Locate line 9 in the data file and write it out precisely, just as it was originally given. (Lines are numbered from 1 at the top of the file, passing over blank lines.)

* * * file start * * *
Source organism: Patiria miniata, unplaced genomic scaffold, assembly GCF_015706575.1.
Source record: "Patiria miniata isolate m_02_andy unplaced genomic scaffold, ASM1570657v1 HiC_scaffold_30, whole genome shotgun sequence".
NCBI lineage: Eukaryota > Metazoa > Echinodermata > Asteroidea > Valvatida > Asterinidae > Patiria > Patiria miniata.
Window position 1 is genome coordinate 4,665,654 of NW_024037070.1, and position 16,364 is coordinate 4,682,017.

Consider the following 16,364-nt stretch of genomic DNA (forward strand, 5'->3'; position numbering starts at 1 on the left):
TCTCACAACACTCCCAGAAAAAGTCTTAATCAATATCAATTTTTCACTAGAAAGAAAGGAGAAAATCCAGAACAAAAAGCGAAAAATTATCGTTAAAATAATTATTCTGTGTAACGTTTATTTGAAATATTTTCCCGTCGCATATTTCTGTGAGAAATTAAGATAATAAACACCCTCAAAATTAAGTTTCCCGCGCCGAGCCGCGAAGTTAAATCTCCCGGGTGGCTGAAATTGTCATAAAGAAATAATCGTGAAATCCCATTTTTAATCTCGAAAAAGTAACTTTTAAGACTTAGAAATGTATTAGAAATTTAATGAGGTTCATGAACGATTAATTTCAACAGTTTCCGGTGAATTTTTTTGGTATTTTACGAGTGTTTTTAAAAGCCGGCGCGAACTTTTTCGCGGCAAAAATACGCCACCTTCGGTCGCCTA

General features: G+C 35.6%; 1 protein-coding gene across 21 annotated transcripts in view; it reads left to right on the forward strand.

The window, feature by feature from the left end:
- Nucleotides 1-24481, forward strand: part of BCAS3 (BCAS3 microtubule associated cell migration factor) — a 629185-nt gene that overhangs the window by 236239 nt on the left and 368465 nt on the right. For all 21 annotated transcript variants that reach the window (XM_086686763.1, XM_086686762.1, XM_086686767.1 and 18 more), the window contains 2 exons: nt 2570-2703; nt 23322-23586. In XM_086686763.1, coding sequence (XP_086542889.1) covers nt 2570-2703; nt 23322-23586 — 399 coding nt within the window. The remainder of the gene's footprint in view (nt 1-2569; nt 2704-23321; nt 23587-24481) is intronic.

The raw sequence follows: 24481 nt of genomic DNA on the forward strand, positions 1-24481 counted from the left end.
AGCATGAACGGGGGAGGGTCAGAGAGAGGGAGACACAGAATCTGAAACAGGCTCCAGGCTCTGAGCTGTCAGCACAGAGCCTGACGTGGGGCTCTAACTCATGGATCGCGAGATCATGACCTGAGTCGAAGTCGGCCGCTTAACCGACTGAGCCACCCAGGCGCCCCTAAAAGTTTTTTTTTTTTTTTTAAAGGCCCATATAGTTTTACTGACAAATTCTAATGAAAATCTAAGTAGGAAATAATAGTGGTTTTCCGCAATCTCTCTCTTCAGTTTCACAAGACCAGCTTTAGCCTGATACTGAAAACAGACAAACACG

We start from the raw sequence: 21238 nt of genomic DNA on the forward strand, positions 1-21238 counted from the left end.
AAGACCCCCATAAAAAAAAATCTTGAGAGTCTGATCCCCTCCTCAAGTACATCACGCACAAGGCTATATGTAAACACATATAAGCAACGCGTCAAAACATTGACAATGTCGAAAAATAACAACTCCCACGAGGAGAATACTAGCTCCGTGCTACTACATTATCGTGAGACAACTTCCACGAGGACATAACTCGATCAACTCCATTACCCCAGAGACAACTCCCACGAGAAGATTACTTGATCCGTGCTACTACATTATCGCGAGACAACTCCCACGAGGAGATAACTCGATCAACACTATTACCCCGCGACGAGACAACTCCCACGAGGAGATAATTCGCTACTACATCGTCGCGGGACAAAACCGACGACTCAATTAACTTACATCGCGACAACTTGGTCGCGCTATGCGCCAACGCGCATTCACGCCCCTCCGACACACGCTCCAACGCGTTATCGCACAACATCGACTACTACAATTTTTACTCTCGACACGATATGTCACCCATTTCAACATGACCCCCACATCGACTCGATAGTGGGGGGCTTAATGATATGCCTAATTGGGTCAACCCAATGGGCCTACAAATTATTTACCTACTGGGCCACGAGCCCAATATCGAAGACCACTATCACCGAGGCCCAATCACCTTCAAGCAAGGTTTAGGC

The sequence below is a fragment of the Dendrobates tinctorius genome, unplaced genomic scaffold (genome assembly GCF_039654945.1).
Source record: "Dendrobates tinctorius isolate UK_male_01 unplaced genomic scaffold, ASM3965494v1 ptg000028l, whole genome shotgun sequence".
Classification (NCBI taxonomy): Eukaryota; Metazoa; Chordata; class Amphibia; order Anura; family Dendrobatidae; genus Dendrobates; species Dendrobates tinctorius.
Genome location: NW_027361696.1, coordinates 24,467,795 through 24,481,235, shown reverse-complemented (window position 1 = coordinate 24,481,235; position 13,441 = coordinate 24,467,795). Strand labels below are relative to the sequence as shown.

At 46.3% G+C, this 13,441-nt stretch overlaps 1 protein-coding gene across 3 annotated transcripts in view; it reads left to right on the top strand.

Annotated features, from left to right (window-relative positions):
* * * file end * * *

- Nucleotides 1-24481, forward strand: part of BCAS3 (BCAS3 microtubule associated cell migration factor) — a 629185-nt gene that overhangs the window by 236239 nt on the left and 368465 nt on the right. For all 21 annotated transcript variants that reach the window (XM_086686763.1, XM_086686762.1, XM_086686767.1 and 18 more), the window contains 2 exons: nt 2570-2703; nt 23322-23586. In XM_086686763.1, coding sequence (XP_086542889.1) covers nt 2570-2703; nt 23322-23586 — 399 coding nt within the window. The remainder of the gene's footprint in view (nt 1-2569; nt 2704-23321; nt 23587-24481) is intronic.